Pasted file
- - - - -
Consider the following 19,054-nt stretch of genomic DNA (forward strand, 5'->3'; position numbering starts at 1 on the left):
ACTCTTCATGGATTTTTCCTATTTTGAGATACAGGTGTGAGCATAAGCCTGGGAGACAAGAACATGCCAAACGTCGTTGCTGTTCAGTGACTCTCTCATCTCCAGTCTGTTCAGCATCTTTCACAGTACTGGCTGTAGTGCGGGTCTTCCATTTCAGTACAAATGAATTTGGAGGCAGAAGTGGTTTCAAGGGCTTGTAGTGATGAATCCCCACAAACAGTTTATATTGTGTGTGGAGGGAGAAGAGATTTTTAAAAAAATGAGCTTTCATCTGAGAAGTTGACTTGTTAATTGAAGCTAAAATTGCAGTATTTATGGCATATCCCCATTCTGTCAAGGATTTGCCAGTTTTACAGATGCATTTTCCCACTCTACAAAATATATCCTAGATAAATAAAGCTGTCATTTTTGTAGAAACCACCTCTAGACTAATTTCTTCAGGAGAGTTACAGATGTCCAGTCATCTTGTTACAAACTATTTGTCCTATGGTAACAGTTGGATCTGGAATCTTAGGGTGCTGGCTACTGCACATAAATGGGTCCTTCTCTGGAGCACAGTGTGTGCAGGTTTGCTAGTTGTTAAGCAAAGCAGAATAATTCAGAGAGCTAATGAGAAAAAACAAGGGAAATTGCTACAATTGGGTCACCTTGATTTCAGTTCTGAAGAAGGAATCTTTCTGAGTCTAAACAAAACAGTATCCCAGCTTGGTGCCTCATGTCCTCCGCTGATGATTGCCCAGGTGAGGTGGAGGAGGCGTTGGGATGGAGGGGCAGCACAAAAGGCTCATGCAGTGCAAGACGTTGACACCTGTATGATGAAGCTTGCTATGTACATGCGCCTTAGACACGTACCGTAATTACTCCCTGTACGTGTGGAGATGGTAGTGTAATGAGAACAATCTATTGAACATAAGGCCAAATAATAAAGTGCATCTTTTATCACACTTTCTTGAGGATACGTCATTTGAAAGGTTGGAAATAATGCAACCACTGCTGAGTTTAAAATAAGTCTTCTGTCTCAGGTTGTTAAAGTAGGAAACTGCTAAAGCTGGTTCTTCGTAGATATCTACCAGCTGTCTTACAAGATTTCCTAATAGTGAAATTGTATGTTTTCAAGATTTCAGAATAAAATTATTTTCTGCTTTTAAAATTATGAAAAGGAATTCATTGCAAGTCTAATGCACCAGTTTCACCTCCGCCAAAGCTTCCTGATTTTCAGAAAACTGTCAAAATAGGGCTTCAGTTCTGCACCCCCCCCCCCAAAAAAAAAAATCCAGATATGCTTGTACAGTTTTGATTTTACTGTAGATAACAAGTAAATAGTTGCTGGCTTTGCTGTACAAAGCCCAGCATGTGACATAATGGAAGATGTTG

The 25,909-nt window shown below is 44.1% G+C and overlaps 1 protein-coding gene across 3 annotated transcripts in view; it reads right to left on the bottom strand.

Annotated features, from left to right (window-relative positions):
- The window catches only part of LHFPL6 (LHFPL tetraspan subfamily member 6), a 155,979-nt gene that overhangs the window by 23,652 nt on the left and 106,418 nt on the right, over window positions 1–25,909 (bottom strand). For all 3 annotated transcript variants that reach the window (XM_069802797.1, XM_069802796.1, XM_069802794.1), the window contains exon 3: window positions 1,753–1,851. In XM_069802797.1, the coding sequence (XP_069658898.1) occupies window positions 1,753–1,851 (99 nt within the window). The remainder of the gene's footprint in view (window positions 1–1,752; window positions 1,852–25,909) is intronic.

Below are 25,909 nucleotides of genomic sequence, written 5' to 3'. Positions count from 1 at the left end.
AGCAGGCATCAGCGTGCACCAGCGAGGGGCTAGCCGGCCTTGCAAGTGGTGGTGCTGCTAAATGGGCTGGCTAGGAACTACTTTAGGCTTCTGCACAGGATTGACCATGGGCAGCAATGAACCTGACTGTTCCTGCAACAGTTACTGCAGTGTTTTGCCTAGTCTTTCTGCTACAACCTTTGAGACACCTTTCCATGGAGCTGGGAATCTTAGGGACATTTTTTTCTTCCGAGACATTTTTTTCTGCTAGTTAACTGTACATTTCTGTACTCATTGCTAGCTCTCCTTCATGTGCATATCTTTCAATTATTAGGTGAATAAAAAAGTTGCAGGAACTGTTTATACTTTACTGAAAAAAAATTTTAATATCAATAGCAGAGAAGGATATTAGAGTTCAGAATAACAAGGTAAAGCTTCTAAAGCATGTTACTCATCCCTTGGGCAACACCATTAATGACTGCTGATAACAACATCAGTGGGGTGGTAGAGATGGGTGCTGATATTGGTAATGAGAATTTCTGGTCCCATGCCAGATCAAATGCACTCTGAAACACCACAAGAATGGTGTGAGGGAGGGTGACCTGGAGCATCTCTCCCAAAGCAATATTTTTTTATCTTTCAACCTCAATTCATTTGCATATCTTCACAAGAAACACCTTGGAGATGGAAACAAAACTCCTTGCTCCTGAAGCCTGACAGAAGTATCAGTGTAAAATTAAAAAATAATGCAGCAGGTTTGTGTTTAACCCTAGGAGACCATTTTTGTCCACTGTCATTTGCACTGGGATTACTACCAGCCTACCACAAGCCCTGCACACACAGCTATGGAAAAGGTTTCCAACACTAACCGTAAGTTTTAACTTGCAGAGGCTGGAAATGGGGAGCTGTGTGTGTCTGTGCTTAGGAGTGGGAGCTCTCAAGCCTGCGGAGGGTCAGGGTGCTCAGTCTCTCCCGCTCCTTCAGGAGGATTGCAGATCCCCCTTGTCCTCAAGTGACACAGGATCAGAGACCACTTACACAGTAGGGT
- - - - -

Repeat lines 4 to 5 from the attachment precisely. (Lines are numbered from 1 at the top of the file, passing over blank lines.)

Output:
Annotated features, from left to right (window-relative positions):
- The window catches only part of LHFPL6 (LHFPL tetraspan subfamily member 6), a 155,979-nt gene that overhangs the window by 23,652 nt on the left and 106,418 nt on the right, over window positions 1–25,909 (bottom strand). For all 3 annotated transcript variants that reach the window (XM_069802797.1, XM_069802796.1, XM_069802794.1), the window contains exon 3: window positions 1,753–1,851. In XM_069802797.1, the coding sequence (XP_069658898.1) occupies window positions 1,753–1,851 (99 nt within the window). The remainder of the gene's footprint in view (window positions 1–1,752; window positions 1,852–25,909) is intronic.